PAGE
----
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This German Man Found A Secret Compartment In His Attic. What Was Inside: Incredible

Rudi Rschlttner

Rudi Schlattner is an 83-year-old German man. When he was 13-years-old, he and his family were forced to leave their homes in Czechoslovakia. This was at the end of World War II. They were forced to go by the Czech government due to their policy to remove Germans from the country in the wake of the conflict. Germans were being expelled from Czechoslovakia because of the backlash from the country’s occupation by the Nazis. This lasted until 1945. Rudi and his family were lucky because thousands were killed during this time. The family was sent to an American-occupied zone, where they were safe.

Leaving Everything Behind

When the family was forced to leave their home, they could only take the clothes on their backs. Everything in the house now belonged to the Czech government, but Rudi’s father didn’t accept this. Rather than leaving everything in plain sight, Rudi’s father hid many of their precious items inside the home. He hoped that one day, they would be able to return to the house to gather their things. Unfortunately, this didn’t happen. The family never returned to the home, and it was later remodeled and became a kindergarten. Rudi remembered what his father told him about hiding their belongings, and Rudi wanted to return to the home to see if everything was still there.

Reaching Out

Rudi wanted to visit his childhood home, so he reached out to the officials in his former town of Libouch. The town officials allowed him to return to the house to see if his family’s things were still there. Rudi knew that if he found his belongings that they would not be his. When the Czech government expelled the Germans, they also confiscated their belongs. This meant anything that Rudi found was the property of the Czech government.

Going to the Attic

When Rudi went to his boyhood home, he was accompanied by representatives from the museum in Libouch. The local mayor, the kindergarten manager, and an archaeologist were also present. When Rudi got to the attic, he began tapping on the ceiling boards with a hammer. He was listening for a sound. Next, he searched for a length of rope that his father told her about. When he found it, he pulled. Almost like magic, the boards became loose. It allowed Rudi to remove the boards easily, to find the treasure inside. Everyone in attendance couldn’t believe that everything had been perfectly preserved despite being hidden there for 70 years. This German man found a secret compartment in his attic. What was inside: incredible.

The First Find

The first things that Rudi pulled out included a set of skis, hats, and clothes hangers. This was just the first of the items that he pulled out, but they brought back memories. He says that seeing these items for the first time in so many years was like going back in time. The group packed everything up and brought them to a museum in the nearby city of Usti nad Labem.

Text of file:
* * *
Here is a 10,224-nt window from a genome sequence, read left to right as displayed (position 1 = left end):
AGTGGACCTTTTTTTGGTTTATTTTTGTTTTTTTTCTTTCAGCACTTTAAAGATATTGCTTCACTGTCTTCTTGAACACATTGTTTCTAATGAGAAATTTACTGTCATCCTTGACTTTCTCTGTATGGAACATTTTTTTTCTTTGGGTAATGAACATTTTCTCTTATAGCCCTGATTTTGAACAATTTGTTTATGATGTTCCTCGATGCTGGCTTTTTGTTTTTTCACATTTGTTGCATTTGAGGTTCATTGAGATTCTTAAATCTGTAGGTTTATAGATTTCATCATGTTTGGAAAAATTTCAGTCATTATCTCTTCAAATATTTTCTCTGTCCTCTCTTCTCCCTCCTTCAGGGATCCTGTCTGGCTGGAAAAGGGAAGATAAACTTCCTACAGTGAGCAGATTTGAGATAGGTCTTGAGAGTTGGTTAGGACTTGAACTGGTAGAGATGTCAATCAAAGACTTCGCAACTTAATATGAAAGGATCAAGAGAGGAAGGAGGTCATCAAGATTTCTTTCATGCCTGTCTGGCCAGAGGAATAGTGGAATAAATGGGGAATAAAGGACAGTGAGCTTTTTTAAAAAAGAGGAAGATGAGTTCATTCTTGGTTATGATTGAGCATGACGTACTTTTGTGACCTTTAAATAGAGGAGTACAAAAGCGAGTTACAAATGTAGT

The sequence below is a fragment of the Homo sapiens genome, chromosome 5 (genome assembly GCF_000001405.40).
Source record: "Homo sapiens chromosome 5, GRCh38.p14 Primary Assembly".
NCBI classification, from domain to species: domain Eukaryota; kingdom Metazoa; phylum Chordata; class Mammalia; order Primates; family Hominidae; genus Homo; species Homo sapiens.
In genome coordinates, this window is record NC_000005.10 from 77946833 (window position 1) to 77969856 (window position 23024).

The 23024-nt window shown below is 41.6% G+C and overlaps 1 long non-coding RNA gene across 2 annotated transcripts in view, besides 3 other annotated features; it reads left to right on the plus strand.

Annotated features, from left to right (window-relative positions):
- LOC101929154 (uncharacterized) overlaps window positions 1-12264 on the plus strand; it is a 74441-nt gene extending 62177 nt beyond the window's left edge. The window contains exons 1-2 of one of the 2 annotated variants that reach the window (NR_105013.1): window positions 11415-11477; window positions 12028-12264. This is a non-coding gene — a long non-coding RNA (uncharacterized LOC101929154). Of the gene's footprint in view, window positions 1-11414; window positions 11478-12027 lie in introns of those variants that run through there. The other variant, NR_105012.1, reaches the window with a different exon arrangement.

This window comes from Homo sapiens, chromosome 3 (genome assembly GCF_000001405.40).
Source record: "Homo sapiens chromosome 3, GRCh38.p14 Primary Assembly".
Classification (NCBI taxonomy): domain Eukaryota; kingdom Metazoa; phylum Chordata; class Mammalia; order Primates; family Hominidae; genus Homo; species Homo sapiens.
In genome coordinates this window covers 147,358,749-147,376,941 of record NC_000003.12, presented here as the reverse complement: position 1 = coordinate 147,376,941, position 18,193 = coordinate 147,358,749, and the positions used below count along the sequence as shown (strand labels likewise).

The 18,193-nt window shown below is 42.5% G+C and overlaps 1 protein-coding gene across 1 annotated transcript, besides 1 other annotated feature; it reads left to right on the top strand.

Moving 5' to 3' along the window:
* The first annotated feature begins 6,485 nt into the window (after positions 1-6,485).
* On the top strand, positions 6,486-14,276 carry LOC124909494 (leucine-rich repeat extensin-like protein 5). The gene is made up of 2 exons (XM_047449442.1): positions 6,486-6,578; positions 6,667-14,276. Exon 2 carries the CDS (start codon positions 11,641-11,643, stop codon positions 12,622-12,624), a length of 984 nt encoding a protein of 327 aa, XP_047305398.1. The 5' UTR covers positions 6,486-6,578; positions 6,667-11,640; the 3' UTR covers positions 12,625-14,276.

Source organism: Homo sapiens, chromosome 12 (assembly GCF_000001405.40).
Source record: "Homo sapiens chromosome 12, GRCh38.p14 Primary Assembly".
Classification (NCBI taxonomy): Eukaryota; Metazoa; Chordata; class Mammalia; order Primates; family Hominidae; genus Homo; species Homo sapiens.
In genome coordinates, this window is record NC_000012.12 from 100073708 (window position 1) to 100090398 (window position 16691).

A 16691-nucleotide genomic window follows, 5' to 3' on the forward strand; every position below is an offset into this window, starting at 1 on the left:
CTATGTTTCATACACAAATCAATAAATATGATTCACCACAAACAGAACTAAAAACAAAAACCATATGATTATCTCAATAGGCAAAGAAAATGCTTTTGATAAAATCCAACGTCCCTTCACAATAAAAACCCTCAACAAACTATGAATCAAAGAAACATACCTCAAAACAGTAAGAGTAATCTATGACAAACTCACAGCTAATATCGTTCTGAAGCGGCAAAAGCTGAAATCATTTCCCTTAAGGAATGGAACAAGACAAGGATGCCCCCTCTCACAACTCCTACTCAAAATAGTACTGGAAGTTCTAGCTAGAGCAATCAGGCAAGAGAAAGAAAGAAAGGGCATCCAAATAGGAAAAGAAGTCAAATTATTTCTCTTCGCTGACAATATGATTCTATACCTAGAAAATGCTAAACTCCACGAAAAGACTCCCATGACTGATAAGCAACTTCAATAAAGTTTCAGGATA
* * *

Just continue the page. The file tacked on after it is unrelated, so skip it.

Opening the Packages

When the group got everything to the museum, they started opening the boxes. They found cigarettes in their original packaging, sewing kits, and paintings. One of the paintings was by the acclaimed landscape painter, Josef Stegl. During World War II, the artist lived in the house.

Rare Finds

According to the museum manager, Vaclav Houfek, finding objects hidden by German citizens after the war was very rare in the region. For Rudi, seeing these things after all this time was a very emotional experience. He didn’t like the fact that he wouldn’t be able to stake a claim on his family’s things, but he was willing to help the museum identify all of the hidden objects they found. The haul was huge, and it took hours for Rudi and the others to go through and catalog every item.

Talent Factory Comedy Club

Rudi isn’t the only person who found hidden items from his past in a building. In 2016, the Talent Factory comedy club in Nevada, Iowa, was owned by Larry Sloan, and he was renovating it. For decades, it had been a popular place for comedians, illusionists, and singers. Before that, it was a movie theater, It was built in the ’20s, and many people sat in the balcony to see their favorite films.

During the renovation, the workers found a wallet that had slipped between the floorboards. The workers opened the wallet and realized that it belonged to a child when they found a Boy Scouts Of America card and ration stamps. This told them that the wallet dated back to World War II. After checking the wallet and doing some digging, they managed to find the owner. The wallet belonged to Clare McIntosh, who lived in Des Moines, Iowa. He was 85-years-old by this time and agreed to meet Larry Sloan at the theater to recover his wallet. When he saw the wallet, he says he was taken back in time. Clare says that it is incredible that Larry went to such great lengths to return the wallet.

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